Bette Bourne was brought up in Hackney. He studied drama at Central School of Speech and Drama in London and went on to act on stage and television throughout the 1960s. In the early 70s he became actively involved with the GLF (Gay Liberation Front) which led him, for a time, to live in a drag commune in a Notting Hill squat and leave theatre. In 1976 he saw the outrageous New York-based gay cabaret group, Hot Peaches in The Divas of Sheridan Square at Oval House and went on to perform with them in Europe and London. After the company returned to the States, Bette set up his own gay theatre troupe, BLOOLIPS, beginning with Just Myself at Hampstead Town Hall in 1977. BLOOLIPS, with their irreverent, colourful, camp drag, toured successfully in the UK and the rest of Europe throughout the 1980s and early 1990s, winning an Obie Award (Off Broadway Theater Award) for the New York production of Lust in Space. From the mid-1990s Bette returned to other theatre work, including playing Lady Bracknell in the English Touring Theatre’s production of The Importance of Being Earnest, for which he won a Manchester Evening News award, performing in Neil Bartlett and Nick Bloomfield’s production Sarrasine at the Drill Hall and Lyric Hammersmith, and playing his friend, Quentin Crisp, in Tim Fountain’s play, Resident Alien, at the Bush Theatre and then on tour around the world, including New York and Sydney. More recent acting work has been at the National Theatre, Donmar and RSC. In 2009, he talked about his life in A Life in Three Acts at the Traverse Theatre, Edinburgh, in a staged reading of transcripts of conversations with playwright Mark Ravenhill.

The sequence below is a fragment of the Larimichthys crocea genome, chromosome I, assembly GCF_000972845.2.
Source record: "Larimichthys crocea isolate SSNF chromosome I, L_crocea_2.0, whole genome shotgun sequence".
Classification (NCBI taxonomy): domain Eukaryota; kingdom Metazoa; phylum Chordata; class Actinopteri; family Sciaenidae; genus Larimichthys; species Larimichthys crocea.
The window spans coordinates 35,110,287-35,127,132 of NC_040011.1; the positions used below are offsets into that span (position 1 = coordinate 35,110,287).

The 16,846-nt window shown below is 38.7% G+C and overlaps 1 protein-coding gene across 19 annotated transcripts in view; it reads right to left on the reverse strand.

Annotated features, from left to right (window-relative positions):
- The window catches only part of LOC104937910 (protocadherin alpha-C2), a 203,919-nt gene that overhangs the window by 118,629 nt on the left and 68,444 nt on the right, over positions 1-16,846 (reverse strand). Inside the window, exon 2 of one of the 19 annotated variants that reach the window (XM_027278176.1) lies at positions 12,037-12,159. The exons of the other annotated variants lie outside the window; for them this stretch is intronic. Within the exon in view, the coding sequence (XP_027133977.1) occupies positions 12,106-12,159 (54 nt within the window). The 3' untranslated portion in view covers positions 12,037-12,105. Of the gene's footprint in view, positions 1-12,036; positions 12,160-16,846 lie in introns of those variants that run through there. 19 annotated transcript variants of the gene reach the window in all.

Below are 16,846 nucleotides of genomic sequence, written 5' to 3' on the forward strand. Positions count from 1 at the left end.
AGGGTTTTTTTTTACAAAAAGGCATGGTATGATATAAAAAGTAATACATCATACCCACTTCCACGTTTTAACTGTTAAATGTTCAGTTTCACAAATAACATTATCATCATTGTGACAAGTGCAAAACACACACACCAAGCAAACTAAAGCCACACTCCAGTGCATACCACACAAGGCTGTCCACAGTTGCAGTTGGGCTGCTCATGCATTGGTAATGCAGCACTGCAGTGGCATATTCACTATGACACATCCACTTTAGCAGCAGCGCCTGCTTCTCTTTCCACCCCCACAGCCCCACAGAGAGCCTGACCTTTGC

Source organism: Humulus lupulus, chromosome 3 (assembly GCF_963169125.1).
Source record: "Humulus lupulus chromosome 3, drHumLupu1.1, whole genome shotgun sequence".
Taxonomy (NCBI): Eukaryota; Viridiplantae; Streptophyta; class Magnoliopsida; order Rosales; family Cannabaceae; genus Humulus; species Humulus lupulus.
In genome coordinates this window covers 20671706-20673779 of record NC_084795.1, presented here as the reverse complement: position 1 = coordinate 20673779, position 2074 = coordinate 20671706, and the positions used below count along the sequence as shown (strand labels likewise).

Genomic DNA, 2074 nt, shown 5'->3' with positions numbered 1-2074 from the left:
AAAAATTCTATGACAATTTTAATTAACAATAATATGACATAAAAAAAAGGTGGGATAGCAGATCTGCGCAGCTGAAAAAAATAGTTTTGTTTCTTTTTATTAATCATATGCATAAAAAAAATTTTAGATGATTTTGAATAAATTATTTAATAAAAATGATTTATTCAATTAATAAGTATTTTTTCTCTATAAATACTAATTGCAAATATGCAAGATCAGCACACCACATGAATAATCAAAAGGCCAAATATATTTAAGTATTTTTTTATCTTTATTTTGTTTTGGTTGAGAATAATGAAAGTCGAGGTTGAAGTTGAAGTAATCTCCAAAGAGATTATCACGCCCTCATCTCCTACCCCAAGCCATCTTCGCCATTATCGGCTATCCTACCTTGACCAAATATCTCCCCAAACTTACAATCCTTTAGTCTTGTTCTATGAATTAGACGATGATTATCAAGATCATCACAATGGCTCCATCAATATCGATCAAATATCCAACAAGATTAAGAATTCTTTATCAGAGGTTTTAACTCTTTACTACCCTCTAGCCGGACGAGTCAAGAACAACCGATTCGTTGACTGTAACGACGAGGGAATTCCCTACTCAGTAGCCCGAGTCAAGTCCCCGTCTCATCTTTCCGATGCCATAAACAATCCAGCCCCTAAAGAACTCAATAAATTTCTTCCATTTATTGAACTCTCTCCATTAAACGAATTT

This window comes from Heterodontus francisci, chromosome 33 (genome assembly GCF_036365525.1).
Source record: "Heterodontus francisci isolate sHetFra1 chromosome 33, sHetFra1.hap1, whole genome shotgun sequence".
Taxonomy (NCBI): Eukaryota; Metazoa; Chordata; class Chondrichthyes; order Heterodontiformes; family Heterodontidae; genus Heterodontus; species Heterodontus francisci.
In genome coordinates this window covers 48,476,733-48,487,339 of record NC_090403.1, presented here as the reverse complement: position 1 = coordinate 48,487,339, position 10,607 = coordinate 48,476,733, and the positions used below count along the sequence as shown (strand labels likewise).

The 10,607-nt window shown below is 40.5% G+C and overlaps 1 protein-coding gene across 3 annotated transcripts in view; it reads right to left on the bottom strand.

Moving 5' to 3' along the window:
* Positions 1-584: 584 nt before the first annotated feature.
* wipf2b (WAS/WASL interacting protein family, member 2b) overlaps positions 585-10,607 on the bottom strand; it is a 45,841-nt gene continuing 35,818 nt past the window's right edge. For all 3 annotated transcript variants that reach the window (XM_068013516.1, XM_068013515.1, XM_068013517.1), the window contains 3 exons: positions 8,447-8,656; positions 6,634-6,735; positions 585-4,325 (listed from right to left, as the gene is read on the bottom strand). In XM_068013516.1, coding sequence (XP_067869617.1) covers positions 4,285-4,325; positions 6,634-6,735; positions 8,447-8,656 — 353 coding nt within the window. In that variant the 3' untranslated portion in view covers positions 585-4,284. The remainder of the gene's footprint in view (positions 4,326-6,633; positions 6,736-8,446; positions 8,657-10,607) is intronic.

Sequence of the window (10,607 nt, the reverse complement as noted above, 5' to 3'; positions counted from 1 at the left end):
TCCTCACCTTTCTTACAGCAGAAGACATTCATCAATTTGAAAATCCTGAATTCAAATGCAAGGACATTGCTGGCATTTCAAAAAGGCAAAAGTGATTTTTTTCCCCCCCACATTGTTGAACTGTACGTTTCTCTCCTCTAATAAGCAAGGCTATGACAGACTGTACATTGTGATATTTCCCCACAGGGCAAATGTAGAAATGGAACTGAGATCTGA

For further details and images of BLOOLIPS work visit the company page.
Below are some extracts from Bette Bourne’s interview – a full account of the topics covered in his interview can be accessed at Bette Bourne’s Topics List page.
‘Queer’ and ‘Gay’
‘I liked ‘queer’ when it came back cos ‘gay’ at the time – at the time I joined Gay Lib – I was one of those men that used the word ‘queer’, cos that was my period, you know; all these queers out there havin’ a good time so… Then I got into Gay Lib and ‘queer’ was not on any more, it was ‘gay’. And then in the punk sort of period ‘queer’ came back in and it seemed to me so grounded and so real, I loved it and people saying, ‘Why are you saying ‘queer’ again?’ – my family especially. I said, [POSH ACCENT] ‘We’ve reclaimed it’, you know… And I like ‘queer’. I like ‘queer’ cos it upsets people a bit and even kids know what it means; it’s like having nail polish on, they just know. Like ‘Bette’, they know. I don’t have to say anything else when I’m introduced to people. And you can see them sort of going like that a bit – and then they have to get over it!’
Divvying up the money
Bette Bourne’s Unfinished Histories interview is now deposited with the British Library Sound Archive, V&A Theatre Collections and Sheffield University. For details see Viewing Interviews.
A Life in Three Acts by Bette Bourne and Mark Ravenhill (Methuen Drama 2009)